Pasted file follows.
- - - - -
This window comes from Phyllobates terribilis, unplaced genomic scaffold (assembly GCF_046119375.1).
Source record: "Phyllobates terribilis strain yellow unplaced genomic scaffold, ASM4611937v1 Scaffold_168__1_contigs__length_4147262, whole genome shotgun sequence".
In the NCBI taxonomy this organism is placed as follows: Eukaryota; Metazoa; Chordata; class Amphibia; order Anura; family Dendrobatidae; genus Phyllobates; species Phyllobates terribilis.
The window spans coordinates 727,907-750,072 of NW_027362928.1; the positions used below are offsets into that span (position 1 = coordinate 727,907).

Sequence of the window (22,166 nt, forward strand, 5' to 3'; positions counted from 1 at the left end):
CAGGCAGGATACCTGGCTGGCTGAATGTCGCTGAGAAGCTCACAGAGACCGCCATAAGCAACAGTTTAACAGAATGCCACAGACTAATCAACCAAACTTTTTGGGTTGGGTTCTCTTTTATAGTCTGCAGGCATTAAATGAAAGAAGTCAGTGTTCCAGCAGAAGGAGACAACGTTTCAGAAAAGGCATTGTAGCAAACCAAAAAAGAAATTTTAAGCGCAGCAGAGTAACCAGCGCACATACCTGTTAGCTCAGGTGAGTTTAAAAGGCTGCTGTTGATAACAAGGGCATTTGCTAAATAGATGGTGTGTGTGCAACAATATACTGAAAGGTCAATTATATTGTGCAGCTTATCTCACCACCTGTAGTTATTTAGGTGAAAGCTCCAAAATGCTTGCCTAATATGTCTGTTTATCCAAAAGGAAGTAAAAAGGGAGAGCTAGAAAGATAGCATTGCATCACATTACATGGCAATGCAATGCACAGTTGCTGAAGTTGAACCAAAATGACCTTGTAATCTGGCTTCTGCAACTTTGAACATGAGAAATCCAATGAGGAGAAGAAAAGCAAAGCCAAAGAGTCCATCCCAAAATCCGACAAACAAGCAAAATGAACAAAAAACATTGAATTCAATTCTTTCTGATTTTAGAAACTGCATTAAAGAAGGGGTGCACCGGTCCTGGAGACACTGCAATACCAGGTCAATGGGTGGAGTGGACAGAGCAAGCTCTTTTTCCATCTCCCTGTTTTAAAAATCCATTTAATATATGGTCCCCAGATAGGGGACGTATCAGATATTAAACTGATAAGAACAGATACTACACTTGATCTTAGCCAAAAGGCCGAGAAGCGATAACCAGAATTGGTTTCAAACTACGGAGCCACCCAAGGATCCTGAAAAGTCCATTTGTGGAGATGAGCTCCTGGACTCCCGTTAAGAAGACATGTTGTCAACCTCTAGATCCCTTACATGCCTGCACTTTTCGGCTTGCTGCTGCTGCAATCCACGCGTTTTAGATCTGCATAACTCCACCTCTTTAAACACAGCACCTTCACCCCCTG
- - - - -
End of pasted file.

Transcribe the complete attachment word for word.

This window comes from Phyllobates terribilis, unplaced genomic scaffold (assembly GCF_046119375.1).
Source record: "Phyllobates terribilis strain yellow unplaced genomic scaffold, ASM4611937v1 Scaffold_168__1_contigs__length_4147262, whole genome shotgun sequence".
In the NCBI taxonomy this organism is placed as follows: Eukaryota; Metazoa; Chordata; class Amphibia; order Anura; family Dendrobatidae; genus Phyllobates; species Phyllobates terribilis.
The window spans coordinates 727,907-750,072 of NW_027362928.1; the positions used below are offsets into that span (position 1 = coordinate 727,907).

Sequence of the window (22,166 nt, forward strand, 5' to 3'; positions counted from 1 at the left end):
CAGGCAGGATACCTGGCTGGCTGAATGTCGCTGAGAAGCTCACAGAGACCGCCATAAGCAACAGTTTAACAGAATGCCACAGACTAATCAACCAAACTTTTTGGGTTGGGTTCTCTTTTATAGTCTGCAGGCATTAAATGAAAGAAGTCAGTGTTCCAGCAGAAGGAGACAACGTTTCAGAAAAGGCATTGTAGCAAACCAAAAAAGAAATTTTAAGCGCAGCAGAGTAACCAGCGCACATACCTGTTAGCTCAGGTGAGTTTAAAAGGCTGCTGTTGATAACAAGGGCATTTGCTAAATAGATGGTGTGTGTGCAACAATATACTGAAAGGTCAATTATATTGTGCAGCTTATCTCACCACCTGTAGTTATTTAGGTGAAAGCTCCAAAATGCTTGCCTAATATGTCTGTTTATCCAAAAGGAAGTAAAAAGGGAGAGCTAGAAAGATAGCATTGCATCACATTACATGGCAATGCAATGCACAGTTGCTGAAGTTGAACCAAAATGACCTTGTAATCTGGCTTCTGCAACTTTGAACATGAGAAATCCAATGAGGAGAAGAAAAGCAAAGCCAAAGAGTCCATCCCAAAATCCGACAAACAAGCAAAATGAACAAAAAACATTGAATTCAATTCTTTCTGATTTTAGAAACTGCATTAAAGAAGGGGTGCACCGGTCCTGGAGACACTGCAATACCAGGTCAATGGGTGGAGTGGACAGAGCAAGCTCTTTTTCCATCTCCCTGTTTTAAAAATCCATTTAATATATGGTCCCCAGATAGGGGACGTATCAGATATTAAACTGATAAGAACAGATACTACACTTGATCTTAGCCAAAAGGCCGAGAAGCGATAACCAGAATTGGTTTCAAACTACGGAGCCACCCAAGGATCCTGAAAAGTCCATTTGTGGAGATGAGCTCCTGGACTCCCGTTAAGAAGACATGTTGTCAACCTCTAGATCCCTTACATGCCTGCACTTTTCGGCTTGCTGCTGCTGCAATCCACGCGTTTTAGATCTGCATAACTCCACCTCTTTAAACACAGCACCTTCACCCCCTG